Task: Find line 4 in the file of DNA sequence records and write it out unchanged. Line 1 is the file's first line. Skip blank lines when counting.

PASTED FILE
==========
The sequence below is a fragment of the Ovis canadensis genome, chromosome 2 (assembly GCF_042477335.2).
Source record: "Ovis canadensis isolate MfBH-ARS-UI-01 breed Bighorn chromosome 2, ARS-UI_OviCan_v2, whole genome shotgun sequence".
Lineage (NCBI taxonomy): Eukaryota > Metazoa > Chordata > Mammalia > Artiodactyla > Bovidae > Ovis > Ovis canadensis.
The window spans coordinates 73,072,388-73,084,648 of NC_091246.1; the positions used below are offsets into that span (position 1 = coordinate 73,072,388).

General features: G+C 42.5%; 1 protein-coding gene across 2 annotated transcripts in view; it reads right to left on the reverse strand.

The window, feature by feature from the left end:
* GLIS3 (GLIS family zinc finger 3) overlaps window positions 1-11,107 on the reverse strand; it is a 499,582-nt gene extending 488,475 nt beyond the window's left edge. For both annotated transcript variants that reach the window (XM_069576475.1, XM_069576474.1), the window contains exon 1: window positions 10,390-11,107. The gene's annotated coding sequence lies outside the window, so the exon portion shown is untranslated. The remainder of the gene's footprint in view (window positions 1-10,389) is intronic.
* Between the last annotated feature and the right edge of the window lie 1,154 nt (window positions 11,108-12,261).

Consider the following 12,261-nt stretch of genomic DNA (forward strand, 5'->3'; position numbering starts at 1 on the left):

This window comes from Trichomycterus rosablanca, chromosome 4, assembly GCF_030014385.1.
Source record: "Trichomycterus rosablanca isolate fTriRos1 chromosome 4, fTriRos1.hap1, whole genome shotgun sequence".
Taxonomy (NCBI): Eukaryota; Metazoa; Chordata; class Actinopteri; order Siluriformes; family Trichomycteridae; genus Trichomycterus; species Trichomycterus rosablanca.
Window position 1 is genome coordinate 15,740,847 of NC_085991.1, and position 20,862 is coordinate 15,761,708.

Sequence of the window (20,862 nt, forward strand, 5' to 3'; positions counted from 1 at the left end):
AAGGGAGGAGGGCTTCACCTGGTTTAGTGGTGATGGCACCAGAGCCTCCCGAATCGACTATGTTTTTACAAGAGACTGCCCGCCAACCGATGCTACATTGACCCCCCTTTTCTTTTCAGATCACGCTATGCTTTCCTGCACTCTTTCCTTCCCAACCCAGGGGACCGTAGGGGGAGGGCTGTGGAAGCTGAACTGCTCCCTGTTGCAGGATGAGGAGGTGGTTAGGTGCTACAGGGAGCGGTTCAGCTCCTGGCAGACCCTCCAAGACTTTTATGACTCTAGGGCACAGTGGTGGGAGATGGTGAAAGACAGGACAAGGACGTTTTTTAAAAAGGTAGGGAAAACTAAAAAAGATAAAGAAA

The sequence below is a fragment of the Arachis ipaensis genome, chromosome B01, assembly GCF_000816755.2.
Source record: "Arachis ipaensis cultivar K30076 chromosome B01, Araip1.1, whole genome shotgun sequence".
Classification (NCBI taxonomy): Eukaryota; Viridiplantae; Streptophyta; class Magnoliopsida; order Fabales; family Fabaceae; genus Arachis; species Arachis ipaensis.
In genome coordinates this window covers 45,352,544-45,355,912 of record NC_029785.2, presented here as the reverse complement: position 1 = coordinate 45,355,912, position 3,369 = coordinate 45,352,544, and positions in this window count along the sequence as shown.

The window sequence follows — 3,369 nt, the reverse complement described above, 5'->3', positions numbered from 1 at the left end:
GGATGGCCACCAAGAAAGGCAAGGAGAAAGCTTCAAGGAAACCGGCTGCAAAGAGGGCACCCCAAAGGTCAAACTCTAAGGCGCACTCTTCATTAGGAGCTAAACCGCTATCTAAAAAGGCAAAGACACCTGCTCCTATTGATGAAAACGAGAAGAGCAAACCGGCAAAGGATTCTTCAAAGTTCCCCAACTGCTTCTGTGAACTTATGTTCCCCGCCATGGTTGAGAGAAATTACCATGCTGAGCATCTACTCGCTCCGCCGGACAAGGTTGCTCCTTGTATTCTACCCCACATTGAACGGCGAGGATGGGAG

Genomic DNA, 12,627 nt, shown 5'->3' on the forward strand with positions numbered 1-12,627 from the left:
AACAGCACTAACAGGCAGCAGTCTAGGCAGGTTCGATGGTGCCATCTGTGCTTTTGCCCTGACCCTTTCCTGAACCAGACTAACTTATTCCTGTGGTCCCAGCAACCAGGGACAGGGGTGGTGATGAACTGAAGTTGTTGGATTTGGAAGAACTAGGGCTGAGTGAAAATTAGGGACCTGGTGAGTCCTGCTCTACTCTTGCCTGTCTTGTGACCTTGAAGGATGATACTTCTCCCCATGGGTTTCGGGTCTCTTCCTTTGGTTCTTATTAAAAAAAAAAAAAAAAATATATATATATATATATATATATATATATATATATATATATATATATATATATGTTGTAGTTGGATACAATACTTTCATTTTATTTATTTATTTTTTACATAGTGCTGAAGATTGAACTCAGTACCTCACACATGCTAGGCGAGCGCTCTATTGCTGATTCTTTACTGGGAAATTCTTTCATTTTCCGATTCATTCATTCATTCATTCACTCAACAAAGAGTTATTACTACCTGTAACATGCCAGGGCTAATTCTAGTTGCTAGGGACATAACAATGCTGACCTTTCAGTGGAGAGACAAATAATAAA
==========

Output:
The window spans coordinates 73,072,388-73,084,648 of NC_091246.1; the positions used below are offsets into that span (position 1 = coordinate 73,072,388).